If you really want to centralize an organization, hand property rights to the catalyst (the person who is very vocal and good at connecting people) and tell him to distribute resources as he sees fit. With power over property rights, the catalyst turns into a CEO and a hierarchy forms.

Wikipedia faces danger if it raises too much money. Ironically, the system works because it is underfunded and because almost everyone is a volunteer. If coveted paid positions are introduced, turf battles and a hierarchical system might result. With concentrated power, Wikipedia would become more centralized and begin to lose its collaborative environment.

The Starfish and the Spider by Ori Brafman and Rod A. Beckstrom

Meet People Where They Are: Avoid Advice-Giver Power Hierarchies

September 14, 2007

Scenario: your friend is unhappy in his job.  You are assertive in your suggestions to him, you tell him: “You need to talk to your boss” or “I want you to interview for this new job.”

Psychologist Carl Rogers warns that this kind of expert advice-giving, though intended to help, actually has the opposite effect.  When confronted with an aggressive push, most people shut down and become even less likely to change.

Rogers practices a different approach.  Rather than suggesting ways for his client to change, he would acknowledge their experiece: “So, you’re unhappy with your job.  That must be difficult.”

Rogers assumes a peer relationship and listens intently.

As Rogers focused on listening and acknowledging his client’s experience, something amazing would happen.  The client would find his own solutions to the problem.  “You know, I don’t like being trapped.  I think I’ll look for a new job.”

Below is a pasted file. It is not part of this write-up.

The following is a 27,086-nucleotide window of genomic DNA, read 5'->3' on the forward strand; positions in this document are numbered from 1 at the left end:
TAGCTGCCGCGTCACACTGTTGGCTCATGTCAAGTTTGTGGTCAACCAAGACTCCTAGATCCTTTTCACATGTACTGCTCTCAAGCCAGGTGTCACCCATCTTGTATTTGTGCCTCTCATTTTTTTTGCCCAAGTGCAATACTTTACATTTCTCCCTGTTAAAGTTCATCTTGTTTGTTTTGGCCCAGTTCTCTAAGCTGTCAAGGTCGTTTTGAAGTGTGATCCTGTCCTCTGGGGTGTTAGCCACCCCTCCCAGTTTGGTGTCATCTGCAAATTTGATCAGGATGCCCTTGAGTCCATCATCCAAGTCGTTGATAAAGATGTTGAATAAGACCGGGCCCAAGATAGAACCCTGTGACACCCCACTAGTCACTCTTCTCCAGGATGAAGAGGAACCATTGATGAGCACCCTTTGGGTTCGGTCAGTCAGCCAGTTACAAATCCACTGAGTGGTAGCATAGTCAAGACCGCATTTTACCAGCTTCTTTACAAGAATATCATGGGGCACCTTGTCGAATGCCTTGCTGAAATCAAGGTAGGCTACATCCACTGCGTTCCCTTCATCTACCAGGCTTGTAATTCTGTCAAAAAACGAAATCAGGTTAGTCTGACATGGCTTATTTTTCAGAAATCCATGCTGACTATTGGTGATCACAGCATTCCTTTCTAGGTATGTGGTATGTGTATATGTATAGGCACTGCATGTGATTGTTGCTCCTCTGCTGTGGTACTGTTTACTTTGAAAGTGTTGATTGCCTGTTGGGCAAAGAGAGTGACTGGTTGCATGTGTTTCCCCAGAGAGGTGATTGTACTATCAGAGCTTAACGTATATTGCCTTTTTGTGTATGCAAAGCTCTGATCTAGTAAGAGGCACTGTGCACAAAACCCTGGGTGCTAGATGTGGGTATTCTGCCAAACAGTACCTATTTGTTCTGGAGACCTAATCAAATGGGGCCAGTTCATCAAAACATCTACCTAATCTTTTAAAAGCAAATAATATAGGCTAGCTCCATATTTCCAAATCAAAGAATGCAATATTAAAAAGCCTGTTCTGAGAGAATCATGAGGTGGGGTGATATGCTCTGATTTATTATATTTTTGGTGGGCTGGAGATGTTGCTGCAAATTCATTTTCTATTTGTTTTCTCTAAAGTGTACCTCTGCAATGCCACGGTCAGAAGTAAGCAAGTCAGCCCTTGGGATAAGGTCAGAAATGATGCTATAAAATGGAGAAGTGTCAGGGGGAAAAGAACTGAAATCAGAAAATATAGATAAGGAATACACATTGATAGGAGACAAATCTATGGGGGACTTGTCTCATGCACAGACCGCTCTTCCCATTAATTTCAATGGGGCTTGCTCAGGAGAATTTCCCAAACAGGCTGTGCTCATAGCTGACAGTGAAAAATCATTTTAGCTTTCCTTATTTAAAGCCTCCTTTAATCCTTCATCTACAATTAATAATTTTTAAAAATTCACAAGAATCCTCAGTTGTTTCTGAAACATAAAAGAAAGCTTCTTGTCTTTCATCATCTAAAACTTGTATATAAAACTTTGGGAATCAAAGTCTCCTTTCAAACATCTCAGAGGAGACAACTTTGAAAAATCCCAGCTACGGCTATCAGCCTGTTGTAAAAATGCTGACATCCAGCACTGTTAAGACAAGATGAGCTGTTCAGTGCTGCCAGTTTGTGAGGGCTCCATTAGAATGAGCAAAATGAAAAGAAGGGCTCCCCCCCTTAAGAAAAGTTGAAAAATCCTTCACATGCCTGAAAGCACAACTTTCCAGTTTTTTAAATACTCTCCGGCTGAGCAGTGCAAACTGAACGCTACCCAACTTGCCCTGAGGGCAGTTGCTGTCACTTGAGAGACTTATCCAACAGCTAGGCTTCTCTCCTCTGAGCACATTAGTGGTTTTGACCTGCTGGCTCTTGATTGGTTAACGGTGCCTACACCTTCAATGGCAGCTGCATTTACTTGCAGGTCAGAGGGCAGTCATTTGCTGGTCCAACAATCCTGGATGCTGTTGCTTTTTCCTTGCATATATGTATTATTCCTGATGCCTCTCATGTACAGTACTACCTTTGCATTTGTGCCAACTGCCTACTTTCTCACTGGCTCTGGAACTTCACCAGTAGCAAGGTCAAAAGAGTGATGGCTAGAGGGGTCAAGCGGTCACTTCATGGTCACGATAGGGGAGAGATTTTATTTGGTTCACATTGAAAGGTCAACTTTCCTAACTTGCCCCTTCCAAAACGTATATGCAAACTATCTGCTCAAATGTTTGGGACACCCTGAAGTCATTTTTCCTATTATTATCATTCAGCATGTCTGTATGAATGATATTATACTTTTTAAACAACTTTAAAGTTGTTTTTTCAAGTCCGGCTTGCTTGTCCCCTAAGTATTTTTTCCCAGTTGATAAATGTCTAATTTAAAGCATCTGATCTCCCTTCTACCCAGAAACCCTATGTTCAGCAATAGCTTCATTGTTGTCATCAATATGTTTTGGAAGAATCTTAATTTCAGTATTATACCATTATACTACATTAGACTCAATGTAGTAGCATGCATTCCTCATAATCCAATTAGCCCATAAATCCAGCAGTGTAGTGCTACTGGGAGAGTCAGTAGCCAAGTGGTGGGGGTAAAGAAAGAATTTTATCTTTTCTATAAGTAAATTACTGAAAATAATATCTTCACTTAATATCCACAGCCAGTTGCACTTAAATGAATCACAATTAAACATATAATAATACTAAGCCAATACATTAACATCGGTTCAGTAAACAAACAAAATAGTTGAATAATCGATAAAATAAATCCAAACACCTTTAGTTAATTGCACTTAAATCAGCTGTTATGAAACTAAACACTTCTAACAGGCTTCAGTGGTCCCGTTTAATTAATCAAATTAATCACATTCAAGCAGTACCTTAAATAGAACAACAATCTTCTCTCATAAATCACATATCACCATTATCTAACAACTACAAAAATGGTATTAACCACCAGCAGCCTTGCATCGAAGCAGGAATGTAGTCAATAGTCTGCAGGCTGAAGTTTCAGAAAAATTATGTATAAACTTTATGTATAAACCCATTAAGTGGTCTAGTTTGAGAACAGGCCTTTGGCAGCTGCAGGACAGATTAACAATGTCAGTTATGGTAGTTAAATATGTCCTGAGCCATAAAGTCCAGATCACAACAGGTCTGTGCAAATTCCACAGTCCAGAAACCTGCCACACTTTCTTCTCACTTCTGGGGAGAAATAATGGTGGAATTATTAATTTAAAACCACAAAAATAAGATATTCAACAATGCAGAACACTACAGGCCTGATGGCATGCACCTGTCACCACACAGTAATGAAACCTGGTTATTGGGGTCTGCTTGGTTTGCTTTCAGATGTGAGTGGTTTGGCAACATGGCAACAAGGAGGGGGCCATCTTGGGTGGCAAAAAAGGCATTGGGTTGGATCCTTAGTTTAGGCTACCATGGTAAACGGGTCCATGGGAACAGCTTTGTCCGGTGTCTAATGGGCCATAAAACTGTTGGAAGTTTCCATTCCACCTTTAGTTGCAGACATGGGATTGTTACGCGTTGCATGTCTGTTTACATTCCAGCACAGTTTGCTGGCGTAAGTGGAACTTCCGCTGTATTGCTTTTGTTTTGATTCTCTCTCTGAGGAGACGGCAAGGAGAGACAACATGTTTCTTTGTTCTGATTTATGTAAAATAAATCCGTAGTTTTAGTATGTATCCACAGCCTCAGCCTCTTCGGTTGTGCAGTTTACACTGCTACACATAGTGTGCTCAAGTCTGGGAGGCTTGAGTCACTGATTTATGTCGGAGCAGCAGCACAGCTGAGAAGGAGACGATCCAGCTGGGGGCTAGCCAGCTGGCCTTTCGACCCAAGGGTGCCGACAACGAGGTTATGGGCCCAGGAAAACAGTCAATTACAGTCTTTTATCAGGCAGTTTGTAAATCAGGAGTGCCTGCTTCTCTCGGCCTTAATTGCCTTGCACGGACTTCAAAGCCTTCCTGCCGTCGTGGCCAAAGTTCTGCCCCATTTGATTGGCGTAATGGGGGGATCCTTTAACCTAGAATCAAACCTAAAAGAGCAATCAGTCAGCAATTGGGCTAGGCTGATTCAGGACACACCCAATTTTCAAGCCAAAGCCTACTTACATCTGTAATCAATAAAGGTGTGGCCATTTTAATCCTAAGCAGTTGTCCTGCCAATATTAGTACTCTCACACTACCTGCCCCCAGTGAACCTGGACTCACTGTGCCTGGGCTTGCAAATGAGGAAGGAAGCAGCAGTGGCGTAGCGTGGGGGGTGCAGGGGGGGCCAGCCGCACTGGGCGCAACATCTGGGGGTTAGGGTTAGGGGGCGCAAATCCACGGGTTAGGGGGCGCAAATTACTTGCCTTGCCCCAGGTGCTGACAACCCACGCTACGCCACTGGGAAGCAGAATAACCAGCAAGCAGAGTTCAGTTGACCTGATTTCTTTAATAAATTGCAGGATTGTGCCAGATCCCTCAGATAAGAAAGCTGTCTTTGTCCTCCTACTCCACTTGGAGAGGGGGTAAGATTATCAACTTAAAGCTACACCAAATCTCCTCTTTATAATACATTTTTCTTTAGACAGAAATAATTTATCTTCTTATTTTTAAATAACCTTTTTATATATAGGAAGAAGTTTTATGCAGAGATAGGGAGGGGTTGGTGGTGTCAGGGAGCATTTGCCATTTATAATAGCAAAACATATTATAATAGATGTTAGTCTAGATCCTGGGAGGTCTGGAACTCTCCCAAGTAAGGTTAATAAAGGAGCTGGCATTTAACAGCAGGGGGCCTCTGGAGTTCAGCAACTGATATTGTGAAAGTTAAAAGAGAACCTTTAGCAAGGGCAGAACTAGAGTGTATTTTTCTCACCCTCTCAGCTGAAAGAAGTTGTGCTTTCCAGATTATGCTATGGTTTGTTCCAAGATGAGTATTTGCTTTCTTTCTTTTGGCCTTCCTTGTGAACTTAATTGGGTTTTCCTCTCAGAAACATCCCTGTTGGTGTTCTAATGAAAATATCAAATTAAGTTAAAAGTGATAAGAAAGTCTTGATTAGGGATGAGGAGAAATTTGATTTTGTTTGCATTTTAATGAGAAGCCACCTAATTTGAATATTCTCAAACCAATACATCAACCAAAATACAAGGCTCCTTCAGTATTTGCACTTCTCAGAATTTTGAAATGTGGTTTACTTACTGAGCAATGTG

When we give advice to someone, we automatically create a power hierarchy.  The advice-giver is superior to the reciepient.  In a decentralized organization this kind of hierarchy is detrimental.

— Extracted from The Starfish and the Spider by Ori Brafman and Rod A. Beckstrom

Are you a traditional leader or a catalyst?

September 2, 2007

“In chemistry a catalyst is any element or compound that initiates a reaction without fusing into that reaction.  For example, take nitrogen and hydrogen, two of the most common elements on earth, put them in a container, close the lid, come back a day later, and … nothing will have happened. But add ordinary iron to the equation and you’ll get ammonia, an important ingredient in fertilizers, polymers, and glass cleaners. The thing is, ammonia doesn’t have any iron in it — it’s made solely of hydrogen and nitrogen. The iron in this equation remains unchanged, it just facilitates the bonding of hydrogen and nitrogen.”

“In an organization a catalyst is a person who initiates an activity and then fades away into the background. In a decentralized organization a catalyst gets the decentralized organization going and then cedes control over to the members. For example, Jimmy Wales started Wikipedia and then allowed the members to take over – content and administration. Another example: Craig Newark started craigslist, and now the users of craigslist decide which categories to list on the site.”

“In letting go of the leadership role, the catalyst transfers ownership and responsibility to the group. A catalyst isn’t usually in it for praise and accolades. When his or her job is done, a catalyst knows it’s time to move on.”

The Starfish and the Spider by Ori Brafman and Rod A. Beckstrom